Indigo starts with a hit of rose that wouldn’t seem out-of-place paired next to an upcoming oud – but it doesn’t happen… instead a bitter herbal, resinous aroma that I honestly struggle to place comes in. I get a hit of tart green pine, an overtly sour citrus that doesn’t seem too far from yuzu, and a gingery…earthy…vegetal scent that I’m guessing is the angelica? It’s a truly fabulous combination of complicated notes that I’ve rarely sniffed.
What comes next scares me a little – and I initially jotted it down as “costus and castoreum” – that sweaty smell of hair and dirty skin as used in Oud 27. After a quick chat with the perfumer – he told me it is merely the hyacinth note. Now, I have hyacinth’s at home but have never given them a true sniff, but this extracted note – is a hell of a thing. It’s a dirty, soiled, vegetal note – an intense, piercingly sharp floral that is hard to pin down, but desperately uncomfortable. Is it swampy? Is it narcotic? Hell knows, it’s extremely dark and mysterious – it’s like sniffing a clean floral through a pungent fog. I love this smell. The rose from the opening is cleaner, a tea rose I think, and paired with this hyacinth just about rounds it out into something wearable, challenging and beautiful.
The contrast of textures in the heart is awesome. There’s still a sour accord going on, a gummy texture from the mastic, the soiled animalic hyacinth, clean tea rose, the remains of bitter herbs that brings to mind dill and an almost carrot-y angelica. Cedar wood is the first note that begins to break through the heart from the base – bone dry and almost charred, bringing with it a subtle incense smoke and a vegetal musk. A mineralic, flinty aroma darts in and out of focus, adding potent metallic elements throughout Indigo. The great thing about Indigo is that it is not at all sweet, in fact, it’s completely bitter. The bizarre juiciness adds a mouthwatering quality but the unapologetic bitter notes completely contrast to it, slapping you across the face when you try to hunt for something more conventional in there! It’s a brutal rose fragrance – and that is what I’d classify it as, because whilst there is so much more going on – and often leading – the rose ties all these notes together and is the only thread keeping Indigo together. It isn’t a seamless fragrance, but that’s why it is so good!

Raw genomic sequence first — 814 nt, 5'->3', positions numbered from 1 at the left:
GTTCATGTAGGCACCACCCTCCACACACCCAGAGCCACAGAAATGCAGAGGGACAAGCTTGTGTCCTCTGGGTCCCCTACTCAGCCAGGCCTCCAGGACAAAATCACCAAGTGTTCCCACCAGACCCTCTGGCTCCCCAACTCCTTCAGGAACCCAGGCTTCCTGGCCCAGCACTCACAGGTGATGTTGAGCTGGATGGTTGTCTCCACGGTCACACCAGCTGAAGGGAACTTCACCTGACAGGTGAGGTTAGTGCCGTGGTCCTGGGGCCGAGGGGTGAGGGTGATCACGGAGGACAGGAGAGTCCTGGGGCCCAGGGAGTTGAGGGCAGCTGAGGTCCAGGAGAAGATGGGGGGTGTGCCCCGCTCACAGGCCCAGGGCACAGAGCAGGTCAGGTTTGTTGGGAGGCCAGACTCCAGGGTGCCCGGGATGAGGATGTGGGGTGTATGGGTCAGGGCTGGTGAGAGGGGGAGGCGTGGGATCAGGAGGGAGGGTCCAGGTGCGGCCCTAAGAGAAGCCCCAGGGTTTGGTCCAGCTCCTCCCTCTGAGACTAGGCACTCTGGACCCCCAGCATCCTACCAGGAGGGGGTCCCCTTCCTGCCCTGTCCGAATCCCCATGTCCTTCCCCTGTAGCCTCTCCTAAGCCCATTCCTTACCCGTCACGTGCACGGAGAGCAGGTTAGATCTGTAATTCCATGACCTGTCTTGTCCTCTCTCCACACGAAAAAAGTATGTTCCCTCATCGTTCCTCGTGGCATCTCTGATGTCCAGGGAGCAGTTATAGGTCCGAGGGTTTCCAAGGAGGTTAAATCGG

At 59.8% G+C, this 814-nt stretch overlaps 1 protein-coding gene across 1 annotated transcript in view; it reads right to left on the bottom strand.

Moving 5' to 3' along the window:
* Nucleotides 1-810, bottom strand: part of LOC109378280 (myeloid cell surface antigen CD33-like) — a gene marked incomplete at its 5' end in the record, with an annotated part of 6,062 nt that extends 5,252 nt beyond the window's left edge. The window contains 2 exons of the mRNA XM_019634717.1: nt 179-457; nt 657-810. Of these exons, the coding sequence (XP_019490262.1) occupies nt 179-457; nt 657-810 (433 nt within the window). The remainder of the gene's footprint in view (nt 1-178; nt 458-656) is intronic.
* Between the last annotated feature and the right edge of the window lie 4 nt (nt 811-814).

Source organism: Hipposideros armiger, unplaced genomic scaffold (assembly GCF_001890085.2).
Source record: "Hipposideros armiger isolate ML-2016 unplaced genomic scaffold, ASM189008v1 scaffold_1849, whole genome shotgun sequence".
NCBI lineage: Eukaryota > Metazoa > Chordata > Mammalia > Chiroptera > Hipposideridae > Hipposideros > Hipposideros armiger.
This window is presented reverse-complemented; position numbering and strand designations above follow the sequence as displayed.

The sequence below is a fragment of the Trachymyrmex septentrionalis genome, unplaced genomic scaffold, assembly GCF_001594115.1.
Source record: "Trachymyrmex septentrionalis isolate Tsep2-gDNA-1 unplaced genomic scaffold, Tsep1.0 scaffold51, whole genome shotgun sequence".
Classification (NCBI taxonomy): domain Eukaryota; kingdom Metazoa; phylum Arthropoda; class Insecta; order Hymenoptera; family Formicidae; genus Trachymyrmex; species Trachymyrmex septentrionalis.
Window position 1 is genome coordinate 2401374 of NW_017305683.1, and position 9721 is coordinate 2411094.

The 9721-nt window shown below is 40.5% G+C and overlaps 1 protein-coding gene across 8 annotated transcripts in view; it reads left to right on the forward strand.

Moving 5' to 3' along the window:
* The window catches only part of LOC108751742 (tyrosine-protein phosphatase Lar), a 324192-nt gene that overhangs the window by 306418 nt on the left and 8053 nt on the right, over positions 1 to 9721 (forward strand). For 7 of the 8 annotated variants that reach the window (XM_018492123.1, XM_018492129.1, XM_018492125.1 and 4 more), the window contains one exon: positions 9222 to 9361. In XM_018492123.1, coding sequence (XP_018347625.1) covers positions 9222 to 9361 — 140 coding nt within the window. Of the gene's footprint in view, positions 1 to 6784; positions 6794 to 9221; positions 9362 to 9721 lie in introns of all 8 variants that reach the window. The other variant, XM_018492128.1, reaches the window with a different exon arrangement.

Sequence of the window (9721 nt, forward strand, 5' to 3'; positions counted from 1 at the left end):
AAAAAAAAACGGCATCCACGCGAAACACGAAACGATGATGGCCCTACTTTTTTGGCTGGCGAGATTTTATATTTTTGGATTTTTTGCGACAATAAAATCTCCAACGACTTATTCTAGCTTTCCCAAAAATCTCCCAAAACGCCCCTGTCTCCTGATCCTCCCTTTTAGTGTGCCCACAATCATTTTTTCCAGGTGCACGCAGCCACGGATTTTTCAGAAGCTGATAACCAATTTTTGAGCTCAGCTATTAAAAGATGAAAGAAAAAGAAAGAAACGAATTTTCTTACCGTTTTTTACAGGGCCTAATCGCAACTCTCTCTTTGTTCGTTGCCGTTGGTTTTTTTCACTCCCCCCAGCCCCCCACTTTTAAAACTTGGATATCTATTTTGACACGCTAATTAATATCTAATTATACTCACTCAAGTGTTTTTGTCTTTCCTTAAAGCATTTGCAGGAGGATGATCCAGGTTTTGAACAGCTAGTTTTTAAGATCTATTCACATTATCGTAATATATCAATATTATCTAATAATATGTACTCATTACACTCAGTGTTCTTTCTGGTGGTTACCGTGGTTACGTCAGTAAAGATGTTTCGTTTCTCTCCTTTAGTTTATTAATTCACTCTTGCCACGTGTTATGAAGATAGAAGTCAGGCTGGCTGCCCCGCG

As it finally begins to drydown, the cedar/incense combo leads, with a hint of heavily resinous amber underneath. There’s still metallic elements, the occasional flash of sour fruit, the tea rose (the only thing remotely perfume-y in Indigo), and a mysterious animalic undercurrent. It smells just as complicated as it is to describe and it’s a relief when the drydown comes so you can finally get your ahead around it. Indigo is great fun to sniff, a challenging fragrance without a doubt, and one of the most creative compositions I’ve smelt in a good while – well done Magnetic Scent – brilliant work! :)
Indigo 50ml Magnetic Scent – 110 Euros http://www.magnetic-scent.com